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This is a really (not so) boring story about Elon Musk’s new venture, the Boring Company. Musk, who is the modern day Iron Man founder of Paypal, Tesla, and SpaceX; wants to shuttle people across Los Angeles in subterranean tunnels. Specifically, he aspires to transport your vehicle aboard an electric cart on an underground track at speeds approaching 200 kilometres per hour.

Musk has said that he wants to create a 3-dimensional network of tunnels to alleviate congestion. He also said, “there is no real limit to how many levels of tunnel you can have.” His strategy is to build up to 40 layers of underground streets to clear up congestion. He also said that more efficient boring machines would make tunnels orders of magnitude cheaper to construct.

Will this endeavour ever succeed?

On any typical day I’d say that the man is insane: but then Musk has built self-driving Teslas and rockets that land themselves. I’m only a journalist trying not to get fired.

To put this project in perspective, consider the notorious Boston Big Dig. The project began in 1991 and wasn’t completed until 2006 at a cost of $19.7 billion dollars. The main objective of the project was to cut a 5.6-kilometre long tunnel beneath downtown Boston to reroute Interstate 93.

In the fifteen years consumed constructing the tunnel, ten lanes of traffic were built. The new tunnel displaced 16 million cubic yards of dirt. That is 541,000 truckloads of filth, or 16 stadiums worth of mud. The dig also consumed 3.8 million cubic yards of concrete. You could build a sidewalk from Boston to San Francisco three times with that volume. The venture also installed more than 26,000 linear feet of steel reinforced concrete slurry walls. These walls formed the walls of the underground highway, and supports for the above ground interstate 93. That is eight-kilometres of slurry walls, the largest application of the construction technique in history.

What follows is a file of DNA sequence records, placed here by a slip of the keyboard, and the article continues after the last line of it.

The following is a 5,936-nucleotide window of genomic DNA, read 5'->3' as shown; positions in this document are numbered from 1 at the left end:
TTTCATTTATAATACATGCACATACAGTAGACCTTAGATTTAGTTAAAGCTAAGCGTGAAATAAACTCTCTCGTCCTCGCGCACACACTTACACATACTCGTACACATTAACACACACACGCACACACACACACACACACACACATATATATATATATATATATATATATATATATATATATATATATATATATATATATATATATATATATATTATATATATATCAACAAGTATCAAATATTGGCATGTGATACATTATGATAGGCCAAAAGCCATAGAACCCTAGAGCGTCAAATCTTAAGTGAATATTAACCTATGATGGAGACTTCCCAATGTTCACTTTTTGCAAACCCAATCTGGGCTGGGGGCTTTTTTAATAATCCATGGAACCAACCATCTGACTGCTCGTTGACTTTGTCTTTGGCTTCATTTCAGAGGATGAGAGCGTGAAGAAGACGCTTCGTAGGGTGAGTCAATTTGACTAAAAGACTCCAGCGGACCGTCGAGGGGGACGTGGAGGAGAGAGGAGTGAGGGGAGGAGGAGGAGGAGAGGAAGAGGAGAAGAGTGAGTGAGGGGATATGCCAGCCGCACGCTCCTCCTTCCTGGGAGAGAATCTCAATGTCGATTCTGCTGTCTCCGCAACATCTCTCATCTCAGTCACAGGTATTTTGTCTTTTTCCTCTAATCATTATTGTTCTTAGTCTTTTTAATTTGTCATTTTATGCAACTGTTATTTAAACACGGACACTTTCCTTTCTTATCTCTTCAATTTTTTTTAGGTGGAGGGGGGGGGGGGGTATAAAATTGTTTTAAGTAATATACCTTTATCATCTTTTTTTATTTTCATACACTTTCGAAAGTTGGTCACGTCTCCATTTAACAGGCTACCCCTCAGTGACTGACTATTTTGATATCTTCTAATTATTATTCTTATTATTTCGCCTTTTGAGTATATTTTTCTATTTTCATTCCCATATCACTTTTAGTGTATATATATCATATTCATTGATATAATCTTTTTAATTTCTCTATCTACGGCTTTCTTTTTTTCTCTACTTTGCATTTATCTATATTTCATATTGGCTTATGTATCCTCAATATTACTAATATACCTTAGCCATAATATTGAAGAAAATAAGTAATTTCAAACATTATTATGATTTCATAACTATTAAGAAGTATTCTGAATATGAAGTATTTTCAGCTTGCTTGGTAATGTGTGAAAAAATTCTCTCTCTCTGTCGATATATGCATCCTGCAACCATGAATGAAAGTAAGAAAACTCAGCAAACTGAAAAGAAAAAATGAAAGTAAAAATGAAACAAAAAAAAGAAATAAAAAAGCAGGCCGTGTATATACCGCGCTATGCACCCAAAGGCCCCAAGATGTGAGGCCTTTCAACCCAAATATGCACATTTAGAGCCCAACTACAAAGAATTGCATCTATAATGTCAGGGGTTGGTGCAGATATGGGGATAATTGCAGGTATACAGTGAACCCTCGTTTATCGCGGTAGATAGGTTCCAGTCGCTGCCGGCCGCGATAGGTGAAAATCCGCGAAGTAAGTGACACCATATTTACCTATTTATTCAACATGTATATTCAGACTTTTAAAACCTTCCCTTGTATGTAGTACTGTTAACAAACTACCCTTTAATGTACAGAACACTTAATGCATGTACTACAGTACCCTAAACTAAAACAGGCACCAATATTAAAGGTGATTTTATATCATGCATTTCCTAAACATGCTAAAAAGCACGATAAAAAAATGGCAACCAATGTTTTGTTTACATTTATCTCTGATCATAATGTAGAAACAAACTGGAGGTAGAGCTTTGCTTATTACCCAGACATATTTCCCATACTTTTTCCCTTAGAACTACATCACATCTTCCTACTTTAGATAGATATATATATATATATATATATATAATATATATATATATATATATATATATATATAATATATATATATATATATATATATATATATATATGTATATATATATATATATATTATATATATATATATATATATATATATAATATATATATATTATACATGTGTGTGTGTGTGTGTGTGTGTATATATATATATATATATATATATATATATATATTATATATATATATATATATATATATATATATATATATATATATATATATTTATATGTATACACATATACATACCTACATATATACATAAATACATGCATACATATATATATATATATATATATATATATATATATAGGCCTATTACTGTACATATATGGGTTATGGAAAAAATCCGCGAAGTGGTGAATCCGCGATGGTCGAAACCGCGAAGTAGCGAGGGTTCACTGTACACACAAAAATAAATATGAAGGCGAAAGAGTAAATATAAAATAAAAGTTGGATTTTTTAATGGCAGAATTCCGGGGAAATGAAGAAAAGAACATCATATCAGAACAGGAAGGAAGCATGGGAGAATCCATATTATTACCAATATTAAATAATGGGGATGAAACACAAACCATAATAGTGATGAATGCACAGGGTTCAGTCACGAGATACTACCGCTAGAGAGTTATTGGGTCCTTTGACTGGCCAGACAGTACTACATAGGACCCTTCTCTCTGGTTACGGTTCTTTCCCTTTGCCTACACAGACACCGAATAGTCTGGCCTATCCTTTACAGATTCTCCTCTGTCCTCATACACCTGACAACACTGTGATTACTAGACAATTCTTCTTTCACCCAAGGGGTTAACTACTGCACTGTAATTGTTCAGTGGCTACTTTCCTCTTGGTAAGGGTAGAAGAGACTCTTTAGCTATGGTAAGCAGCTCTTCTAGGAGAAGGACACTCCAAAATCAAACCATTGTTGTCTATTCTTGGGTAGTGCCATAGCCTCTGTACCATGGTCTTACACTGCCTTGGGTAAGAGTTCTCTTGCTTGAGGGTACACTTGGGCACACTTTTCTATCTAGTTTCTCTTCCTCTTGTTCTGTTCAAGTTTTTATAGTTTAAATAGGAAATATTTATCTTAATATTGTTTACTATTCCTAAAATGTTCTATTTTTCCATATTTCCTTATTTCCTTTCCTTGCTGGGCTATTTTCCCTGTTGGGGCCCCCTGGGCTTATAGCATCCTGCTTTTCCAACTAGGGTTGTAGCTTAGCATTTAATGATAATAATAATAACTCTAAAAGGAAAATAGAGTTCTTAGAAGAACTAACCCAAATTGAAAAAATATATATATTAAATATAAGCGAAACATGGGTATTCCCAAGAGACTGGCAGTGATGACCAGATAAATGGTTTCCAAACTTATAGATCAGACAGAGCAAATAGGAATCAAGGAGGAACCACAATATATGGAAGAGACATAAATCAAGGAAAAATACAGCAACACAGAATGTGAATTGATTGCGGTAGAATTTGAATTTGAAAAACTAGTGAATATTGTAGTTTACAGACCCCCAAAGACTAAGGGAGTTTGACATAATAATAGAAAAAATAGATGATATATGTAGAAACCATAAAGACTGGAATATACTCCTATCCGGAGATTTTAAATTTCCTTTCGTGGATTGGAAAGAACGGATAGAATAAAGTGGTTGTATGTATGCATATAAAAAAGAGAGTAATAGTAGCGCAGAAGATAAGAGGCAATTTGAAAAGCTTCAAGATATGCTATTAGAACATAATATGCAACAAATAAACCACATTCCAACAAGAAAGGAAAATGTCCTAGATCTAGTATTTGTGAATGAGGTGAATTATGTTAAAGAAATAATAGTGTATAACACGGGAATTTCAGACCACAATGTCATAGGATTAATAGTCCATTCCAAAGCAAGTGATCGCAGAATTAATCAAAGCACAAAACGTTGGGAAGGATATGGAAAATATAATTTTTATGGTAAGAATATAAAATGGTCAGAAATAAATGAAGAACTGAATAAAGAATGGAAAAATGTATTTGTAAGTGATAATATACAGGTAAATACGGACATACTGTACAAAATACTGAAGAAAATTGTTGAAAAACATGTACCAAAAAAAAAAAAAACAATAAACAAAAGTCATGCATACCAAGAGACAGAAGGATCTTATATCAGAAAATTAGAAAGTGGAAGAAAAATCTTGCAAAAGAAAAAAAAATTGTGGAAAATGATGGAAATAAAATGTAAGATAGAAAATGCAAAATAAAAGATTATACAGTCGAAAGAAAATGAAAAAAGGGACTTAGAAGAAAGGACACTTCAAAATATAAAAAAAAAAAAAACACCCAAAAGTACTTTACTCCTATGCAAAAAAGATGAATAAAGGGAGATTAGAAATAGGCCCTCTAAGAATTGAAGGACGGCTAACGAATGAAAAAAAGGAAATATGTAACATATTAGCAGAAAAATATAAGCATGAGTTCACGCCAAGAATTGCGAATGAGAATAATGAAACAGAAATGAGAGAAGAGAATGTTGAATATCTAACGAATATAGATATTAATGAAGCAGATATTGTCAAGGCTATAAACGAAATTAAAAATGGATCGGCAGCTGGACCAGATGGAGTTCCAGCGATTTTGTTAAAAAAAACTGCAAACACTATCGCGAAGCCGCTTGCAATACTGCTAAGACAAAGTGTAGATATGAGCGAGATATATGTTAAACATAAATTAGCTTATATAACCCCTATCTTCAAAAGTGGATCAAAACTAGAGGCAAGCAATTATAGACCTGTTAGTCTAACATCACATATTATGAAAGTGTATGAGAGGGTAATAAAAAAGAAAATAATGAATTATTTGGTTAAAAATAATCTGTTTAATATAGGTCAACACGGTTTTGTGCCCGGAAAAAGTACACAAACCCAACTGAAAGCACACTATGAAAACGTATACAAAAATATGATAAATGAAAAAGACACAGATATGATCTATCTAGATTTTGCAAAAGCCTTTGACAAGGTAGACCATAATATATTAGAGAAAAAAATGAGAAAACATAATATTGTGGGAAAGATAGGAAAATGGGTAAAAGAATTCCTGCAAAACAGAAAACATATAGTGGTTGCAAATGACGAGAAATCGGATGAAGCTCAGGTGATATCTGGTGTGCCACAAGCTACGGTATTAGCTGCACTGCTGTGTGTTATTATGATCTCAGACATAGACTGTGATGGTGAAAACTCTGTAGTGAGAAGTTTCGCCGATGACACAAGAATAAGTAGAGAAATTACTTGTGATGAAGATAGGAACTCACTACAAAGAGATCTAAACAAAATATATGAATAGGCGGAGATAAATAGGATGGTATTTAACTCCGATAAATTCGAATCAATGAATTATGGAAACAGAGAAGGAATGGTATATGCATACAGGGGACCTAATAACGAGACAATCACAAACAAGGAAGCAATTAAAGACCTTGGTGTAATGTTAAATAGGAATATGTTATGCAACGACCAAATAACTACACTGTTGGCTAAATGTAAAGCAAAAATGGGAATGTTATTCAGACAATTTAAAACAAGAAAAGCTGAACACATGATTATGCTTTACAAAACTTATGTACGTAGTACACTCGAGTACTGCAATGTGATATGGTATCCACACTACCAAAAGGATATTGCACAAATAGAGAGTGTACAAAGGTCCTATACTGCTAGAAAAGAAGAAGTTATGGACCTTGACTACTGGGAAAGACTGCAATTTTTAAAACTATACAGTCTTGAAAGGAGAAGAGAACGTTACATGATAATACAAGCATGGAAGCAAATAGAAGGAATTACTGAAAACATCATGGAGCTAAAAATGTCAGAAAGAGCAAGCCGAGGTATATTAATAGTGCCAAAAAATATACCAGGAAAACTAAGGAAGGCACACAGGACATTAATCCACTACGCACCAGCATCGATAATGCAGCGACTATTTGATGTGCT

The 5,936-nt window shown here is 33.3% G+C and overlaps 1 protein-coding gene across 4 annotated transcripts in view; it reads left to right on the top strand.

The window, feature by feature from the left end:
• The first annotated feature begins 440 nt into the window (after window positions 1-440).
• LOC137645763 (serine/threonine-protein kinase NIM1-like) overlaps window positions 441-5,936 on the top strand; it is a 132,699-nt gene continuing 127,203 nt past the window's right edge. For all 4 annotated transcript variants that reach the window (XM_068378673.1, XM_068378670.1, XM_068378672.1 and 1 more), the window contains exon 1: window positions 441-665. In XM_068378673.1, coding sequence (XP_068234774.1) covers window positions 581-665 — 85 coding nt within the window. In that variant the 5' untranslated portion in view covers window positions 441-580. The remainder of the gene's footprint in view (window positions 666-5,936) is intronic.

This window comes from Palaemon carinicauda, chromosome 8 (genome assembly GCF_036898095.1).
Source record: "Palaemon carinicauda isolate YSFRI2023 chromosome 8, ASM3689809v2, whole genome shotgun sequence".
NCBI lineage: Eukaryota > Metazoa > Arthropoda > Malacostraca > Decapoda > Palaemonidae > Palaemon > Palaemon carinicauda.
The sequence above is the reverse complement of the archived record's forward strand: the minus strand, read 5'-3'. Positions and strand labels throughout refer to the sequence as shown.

Slurry walls are reinforced concrete structures typically built in soft water saturated soils. Slurry is used to support excavations that are later reinforced with steel and filled with concrete.

The dig also consumed steel in such volume that it could have been formed into a one-inch steel bar and wrapped around the equator.

It gets better.

Major construction projects devour vast quantities of resources, but the logistics can get much worse. The project relocated 46 kilometres of gas, electric, telephone, sewer, and water lines maintained by 31 companies. It also installed 8000 kilometres of fibre optic lines and 321,000 kilometres of copper telephone cable.

No doubt, his customers will still need to breath. Boston built a seven building ventilation structure to aerate the tunnel, one of the largest in the world. This structure was further assembled within a cofferdam. Cofferdams are temporary water tight structures constructed to restrict water prior to construction.

Of course, this project needed manpower. The dig employed 5,000 staff at its peak and 150 cranes. The work was divided across 118 construction contracts and 26 drilling agreements.

Elon Musk is famous for his tenacity and fabulous wealth. It could be a safe bet that in a few years he will get it all started.

A look at what’s involved